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German Hostage Released in Nigeria

A German construction worker kidnapped in Nigeria on Tuesday, Mar. 4, has been released unharmed -- just 12 hours after he was seized. But it was the first foreign hostagetaking in the area for several months.

An unidentified man stands near a gas flare belonging to the Agip Oil company in Idu Ogba, Niger Delta area

Is the situation for foreign workers in oil-rich Nigeria set to flare up again?

"He was released at 11pm. No ransom was paid," a source at the hostage's employers, Julius Berger, told Reuters news agency.

Details of the abduction remain sketchy, but unknown gunmen killed at least one military escort during the kidnapping near Emuoha in the Niger Delta. And there are conflicting reports about the fate of the foreign worker's driver.

The German-Nigerian construction company Julius Berger is currently upgrading the road there, which leads out of Port Harcourt, the area's main city.

Is the threat to foreign workers growing again?

Man standing on top of an oil pipeline

Militants have battled for control of the oil pipelines and revenues

The unnamed German was the first foreigner seized since October in the Delta. It is unclear whether Tuesday's abduction was an isolated incident or signals a return to more unsettled times for expatriates.

Over 200 foreign workers have been kidnapped by militants and ransom seekers since 2006. Nearly all of them were released unharmed.

The record oil prices on world markets has, in part, been triggered by the violence and supply disruptions in the Niger Delta, the base of Africa's biggest oil industry which produces 2.1 million barrels per day.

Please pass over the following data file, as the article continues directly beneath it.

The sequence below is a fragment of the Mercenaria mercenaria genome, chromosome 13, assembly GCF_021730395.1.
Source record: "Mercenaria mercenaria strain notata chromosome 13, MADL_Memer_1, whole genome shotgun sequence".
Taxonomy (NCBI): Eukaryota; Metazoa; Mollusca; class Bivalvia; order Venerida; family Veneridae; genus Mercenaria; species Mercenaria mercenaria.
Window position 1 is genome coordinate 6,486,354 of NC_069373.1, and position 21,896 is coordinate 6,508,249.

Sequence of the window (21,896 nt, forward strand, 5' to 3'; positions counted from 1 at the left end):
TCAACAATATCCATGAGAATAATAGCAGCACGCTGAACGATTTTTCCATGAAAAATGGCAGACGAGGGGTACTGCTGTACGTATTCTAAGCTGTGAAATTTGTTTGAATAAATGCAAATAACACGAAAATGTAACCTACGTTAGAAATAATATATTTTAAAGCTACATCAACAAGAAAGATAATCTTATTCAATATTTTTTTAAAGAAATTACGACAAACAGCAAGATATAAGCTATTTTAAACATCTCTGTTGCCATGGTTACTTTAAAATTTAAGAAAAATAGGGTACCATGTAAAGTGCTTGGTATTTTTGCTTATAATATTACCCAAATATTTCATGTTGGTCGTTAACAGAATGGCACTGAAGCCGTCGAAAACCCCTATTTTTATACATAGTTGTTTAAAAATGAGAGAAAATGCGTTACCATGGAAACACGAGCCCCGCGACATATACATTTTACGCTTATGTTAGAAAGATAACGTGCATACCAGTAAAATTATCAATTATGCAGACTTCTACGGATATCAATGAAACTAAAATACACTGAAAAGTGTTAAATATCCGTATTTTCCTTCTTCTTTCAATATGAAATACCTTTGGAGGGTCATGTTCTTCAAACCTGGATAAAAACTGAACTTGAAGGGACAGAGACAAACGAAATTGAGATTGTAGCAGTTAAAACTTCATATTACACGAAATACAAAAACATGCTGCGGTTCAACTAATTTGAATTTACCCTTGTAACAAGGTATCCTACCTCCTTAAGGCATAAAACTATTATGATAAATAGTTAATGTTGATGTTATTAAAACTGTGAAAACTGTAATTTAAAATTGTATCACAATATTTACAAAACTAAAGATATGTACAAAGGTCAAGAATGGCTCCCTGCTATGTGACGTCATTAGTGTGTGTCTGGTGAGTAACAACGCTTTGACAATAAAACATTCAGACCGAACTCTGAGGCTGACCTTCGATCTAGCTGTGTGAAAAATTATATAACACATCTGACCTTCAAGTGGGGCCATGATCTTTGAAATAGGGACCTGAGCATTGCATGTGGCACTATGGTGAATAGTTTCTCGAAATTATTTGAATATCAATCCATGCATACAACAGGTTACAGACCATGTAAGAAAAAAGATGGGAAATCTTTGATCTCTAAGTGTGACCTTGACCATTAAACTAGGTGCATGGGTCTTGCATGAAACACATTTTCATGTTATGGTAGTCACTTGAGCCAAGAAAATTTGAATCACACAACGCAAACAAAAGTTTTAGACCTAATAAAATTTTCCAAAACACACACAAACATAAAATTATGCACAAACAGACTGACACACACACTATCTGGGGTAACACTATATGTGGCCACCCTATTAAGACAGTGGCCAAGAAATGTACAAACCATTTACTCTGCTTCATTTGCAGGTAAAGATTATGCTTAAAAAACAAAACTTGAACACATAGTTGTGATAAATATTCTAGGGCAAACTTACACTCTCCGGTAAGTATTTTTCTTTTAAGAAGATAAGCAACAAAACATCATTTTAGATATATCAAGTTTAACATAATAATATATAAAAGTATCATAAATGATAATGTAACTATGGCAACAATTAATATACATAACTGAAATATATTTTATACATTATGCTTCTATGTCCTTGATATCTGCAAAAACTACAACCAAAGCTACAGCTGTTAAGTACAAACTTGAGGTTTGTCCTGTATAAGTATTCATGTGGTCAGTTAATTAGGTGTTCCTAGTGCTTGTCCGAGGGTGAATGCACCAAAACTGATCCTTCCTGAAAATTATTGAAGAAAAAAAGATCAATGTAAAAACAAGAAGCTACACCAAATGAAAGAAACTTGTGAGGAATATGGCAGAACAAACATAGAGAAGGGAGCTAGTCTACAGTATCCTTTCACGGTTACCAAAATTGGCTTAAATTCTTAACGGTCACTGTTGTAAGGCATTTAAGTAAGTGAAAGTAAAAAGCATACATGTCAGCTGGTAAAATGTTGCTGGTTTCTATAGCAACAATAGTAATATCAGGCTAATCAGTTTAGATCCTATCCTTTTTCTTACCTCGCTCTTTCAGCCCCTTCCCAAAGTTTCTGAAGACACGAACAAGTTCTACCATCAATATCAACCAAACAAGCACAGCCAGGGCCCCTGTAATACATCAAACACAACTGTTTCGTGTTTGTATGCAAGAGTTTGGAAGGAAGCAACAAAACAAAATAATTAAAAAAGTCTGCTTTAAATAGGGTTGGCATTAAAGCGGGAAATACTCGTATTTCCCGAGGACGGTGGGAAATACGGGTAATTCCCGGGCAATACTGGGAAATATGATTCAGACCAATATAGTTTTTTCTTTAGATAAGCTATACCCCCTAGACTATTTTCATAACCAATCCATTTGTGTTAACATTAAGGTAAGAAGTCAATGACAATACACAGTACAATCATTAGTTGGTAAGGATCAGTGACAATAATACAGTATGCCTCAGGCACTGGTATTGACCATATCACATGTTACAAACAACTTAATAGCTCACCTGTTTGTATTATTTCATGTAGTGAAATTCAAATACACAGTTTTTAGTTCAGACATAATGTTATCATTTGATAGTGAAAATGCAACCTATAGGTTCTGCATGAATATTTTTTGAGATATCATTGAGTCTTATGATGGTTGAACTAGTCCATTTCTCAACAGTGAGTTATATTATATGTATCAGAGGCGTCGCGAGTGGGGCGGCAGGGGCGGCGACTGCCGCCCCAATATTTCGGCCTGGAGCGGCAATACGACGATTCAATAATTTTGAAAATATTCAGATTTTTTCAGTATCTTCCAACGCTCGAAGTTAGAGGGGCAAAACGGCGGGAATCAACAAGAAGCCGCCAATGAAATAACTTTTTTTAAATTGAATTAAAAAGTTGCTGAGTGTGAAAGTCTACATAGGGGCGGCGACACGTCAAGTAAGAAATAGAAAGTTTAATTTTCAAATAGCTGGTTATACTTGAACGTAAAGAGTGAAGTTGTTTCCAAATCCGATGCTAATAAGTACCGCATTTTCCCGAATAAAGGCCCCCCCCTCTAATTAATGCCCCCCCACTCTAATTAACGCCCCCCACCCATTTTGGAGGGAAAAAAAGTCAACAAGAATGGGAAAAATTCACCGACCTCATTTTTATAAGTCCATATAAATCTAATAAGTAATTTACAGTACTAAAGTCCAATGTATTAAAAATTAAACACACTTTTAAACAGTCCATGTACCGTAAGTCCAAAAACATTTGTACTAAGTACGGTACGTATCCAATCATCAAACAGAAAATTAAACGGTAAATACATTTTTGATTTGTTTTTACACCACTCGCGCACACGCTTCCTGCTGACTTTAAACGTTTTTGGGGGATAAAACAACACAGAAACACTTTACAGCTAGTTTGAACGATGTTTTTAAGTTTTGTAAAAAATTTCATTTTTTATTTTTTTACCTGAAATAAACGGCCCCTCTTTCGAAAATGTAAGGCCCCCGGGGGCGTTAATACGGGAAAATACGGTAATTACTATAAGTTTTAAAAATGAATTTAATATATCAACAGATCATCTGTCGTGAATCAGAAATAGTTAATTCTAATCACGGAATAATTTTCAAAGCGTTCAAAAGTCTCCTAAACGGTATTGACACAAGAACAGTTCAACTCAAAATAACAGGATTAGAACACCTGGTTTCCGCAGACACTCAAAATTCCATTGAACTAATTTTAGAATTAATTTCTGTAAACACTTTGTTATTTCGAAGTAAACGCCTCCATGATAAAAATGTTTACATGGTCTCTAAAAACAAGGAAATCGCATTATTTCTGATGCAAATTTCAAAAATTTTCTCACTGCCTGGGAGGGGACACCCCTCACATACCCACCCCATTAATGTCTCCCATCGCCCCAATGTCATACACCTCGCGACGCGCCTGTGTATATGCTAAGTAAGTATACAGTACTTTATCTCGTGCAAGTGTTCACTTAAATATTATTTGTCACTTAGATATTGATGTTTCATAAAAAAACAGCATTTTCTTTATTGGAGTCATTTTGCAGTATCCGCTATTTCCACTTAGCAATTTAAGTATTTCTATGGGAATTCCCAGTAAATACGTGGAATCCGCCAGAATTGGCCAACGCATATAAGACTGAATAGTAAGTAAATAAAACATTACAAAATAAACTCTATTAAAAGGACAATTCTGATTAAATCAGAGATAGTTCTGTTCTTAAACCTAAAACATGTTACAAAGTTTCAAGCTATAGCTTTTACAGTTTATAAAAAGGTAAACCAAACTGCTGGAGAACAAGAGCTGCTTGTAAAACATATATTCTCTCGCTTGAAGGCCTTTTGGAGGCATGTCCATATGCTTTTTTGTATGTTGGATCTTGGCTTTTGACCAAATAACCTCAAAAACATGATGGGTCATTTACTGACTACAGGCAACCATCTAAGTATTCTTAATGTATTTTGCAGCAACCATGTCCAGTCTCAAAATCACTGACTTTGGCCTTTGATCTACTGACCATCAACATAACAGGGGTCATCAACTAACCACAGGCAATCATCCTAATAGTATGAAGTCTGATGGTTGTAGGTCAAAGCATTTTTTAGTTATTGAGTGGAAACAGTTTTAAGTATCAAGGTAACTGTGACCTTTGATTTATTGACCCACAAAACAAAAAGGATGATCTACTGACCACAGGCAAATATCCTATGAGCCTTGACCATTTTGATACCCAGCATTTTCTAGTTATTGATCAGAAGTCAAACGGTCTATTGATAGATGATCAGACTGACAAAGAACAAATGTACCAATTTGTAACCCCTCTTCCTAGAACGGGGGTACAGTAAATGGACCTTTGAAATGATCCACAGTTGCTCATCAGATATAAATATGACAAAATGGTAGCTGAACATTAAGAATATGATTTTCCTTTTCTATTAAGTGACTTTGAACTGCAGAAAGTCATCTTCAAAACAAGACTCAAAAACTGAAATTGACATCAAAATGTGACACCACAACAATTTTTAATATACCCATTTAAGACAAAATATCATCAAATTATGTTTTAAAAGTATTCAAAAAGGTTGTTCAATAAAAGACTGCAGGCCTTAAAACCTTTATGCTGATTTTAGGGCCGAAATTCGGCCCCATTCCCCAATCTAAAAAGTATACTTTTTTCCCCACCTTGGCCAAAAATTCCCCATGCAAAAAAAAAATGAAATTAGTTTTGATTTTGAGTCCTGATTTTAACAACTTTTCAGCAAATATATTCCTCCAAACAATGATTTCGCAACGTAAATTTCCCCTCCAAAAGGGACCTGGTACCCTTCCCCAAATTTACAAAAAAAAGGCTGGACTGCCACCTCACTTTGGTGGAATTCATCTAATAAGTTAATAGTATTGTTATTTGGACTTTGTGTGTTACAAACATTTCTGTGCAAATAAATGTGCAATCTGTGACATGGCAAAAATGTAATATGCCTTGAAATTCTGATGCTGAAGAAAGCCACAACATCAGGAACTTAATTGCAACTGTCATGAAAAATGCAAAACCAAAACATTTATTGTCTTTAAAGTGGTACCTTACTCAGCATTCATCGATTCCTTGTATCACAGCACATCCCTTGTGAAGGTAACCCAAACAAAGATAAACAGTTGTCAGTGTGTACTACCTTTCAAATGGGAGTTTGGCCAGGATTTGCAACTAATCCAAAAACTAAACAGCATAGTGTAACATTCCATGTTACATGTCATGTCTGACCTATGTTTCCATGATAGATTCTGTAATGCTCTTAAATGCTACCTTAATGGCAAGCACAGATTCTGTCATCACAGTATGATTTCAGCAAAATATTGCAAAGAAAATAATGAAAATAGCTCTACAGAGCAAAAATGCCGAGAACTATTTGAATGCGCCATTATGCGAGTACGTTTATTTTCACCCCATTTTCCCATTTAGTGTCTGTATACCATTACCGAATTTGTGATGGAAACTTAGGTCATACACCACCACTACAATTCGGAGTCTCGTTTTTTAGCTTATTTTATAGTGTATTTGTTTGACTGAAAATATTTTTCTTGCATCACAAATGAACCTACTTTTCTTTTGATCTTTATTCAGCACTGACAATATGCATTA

Extremes of wealth and poverty exist side-by-side

Patrick Esemu carries away tapioka local food made from cassava

Poverty is rife in Nigeria -- this boy used the heat of the flare to dry food

Social tensions are great in the Niger Delta where the poverty of the local community stands in start contrast to an industry, run by multinational companies, that earns billions of dollars annually.

Armed groups campaigning for greater local control over oil revenues and compensation for air, land and water pollution have blown up oil production facilities and kidnapped foreign oil workers to push through their demands.

But kidnapping is also big business in the area, and it is not just restricted to foreign workers. Abductions of Nigerians judged wealthy enough to pay a ransom, have not undergone a lull since October, but have continued unabated.

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